The best way to learn a foreign language in the 21st century

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The best way to learn a foreign language in the 21st century

Language defines us. Being able to speak foreign languages is the first step to upgrade your brain, to add social skills and broaden your horizons. Exchanging information with a stranger in a different language can be a very fulfilling experience. It’s as if you would get to step into a whole different world.

In terms of numbers, learning foreign languages has become a widespread activity for the majority of people, with English holding the number one spot in foreign languages learned in the EU followed by French and German. This is a trend that is likely to continue for years to come. It is evolving, changing, faster than we as humans are. Whether it’s self-study books, regular classes or mobile apps, learning a new language is a trend without an expiration date. But what does the future hold for language learning?

Learning languages in the past

The traditional ways of learning are those where one learns from someone else. The most important factor was the human interaction, but as you will see further, the substitutes of this method are taking things to a whole new level.

We also used to learn from books. Writing has also been one of our defining activities as humans. They were widespread, translated, re-translated and brought into the classroom to help the students. But what did they lack? Well, first we could mention the interactivity. You had no feedback from books, nor do you have it now. The downside? Book are boring and they don’t offer any feedback whatsoever.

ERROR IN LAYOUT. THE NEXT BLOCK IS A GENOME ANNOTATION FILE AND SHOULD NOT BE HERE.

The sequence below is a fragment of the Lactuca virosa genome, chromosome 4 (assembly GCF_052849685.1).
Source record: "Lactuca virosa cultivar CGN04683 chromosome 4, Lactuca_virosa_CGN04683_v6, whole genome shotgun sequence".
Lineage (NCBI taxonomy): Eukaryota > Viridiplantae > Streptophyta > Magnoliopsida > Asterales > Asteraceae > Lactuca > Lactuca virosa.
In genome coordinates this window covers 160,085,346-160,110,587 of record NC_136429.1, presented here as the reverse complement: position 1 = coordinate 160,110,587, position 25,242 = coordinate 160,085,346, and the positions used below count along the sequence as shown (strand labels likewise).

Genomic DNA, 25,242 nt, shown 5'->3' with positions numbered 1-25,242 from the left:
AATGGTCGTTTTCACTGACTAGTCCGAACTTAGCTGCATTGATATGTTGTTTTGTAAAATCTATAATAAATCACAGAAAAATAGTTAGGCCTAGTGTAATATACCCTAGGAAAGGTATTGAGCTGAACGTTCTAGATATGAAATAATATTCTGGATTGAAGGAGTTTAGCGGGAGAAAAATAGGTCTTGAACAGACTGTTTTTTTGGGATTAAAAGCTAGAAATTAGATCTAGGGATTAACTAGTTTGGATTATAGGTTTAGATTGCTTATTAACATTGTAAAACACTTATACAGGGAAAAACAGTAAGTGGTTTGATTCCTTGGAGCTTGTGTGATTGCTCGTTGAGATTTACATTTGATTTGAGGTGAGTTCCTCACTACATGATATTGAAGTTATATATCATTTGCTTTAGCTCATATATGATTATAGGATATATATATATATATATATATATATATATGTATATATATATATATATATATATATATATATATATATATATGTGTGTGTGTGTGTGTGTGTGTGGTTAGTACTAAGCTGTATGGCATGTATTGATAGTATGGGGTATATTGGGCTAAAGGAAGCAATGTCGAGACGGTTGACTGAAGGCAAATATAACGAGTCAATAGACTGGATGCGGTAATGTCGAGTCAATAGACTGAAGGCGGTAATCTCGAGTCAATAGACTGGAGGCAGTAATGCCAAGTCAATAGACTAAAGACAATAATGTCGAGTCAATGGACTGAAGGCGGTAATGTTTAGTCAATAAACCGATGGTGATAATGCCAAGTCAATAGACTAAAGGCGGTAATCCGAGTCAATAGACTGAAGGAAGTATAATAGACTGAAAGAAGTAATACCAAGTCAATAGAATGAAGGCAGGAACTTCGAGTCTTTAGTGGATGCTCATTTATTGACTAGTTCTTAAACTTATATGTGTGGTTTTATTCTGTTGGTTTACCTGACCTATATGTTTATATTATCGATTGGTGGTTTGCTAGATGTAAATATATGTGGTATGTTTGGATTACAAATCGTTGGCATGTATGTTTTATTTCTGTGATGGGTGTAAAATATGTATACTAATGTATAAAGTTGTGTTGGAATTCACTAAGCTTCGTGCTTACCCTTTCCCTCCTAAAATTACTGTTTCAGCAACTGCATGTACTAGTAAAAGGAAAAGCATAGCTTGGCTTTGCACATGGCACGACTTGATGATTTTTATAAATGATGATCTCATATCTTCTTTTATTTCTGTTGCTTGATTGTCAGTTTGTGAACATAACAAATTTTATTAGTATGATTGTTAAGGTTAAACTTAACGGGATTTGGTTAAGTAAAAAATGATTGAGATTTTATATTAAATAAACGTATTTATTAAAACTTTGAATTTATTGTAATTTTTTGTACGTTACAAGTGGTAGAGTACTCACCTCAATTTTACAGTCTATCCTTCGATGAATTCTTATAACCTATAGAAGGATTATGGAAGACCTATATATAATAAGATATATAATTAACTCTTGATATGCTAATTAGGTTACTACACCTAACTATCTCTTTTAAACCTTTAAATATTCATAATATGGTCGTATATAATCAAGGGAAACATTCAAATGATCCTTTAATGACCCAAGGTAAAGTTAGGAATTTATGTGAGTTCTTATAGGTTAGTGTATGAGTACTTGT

In the past, learning a foreign language was seen as something high-level. Knowing multiple foreign languages was an advantage as it proved you were highly educated and well-traveled. This sort of people would show off their abilities at social gatherings and amaze everybody in the audience. If apart from English, you spoke French, German and Italian, you were the star of any type of group meeting.


Learning a foreign language – The transition phase

Times have changed. Learning has changed. Nowadays, with the boom of technology, methods of learning a language have become more diverse. While the classic teacher-to-student approach is still the norm, other methods have made their way into our world. Technological advancements are now filling the gaps in the regular type of learning.

We are now facing a transition phrase with new technologies making their way into our lives. Teachers now use devices to enhance our learning experience. From online teaching methods to videos and mobile apps; they all help the modern learner be engaged and fully attentive. As a result, we find it easier to learn a foreign language in the 21st century than ever before.

This exciting new modern era brings out the idea that one can learn on their own. So we turn to the internet. Learning languages online has become one of the most talked-about topics and also one of the most widespread activities in recent years. Learning online caught on and continues to catch on! Now there are apps, videos, free online lessons– at everybody’s fingertips. The only downside would be that you don’t have the human interaction, that connection when you learn face-to-face. The next best thing is Mondly’s Chatbot feature where you can have a conversation in a different language with a virtual character inside the iOS or Android apps.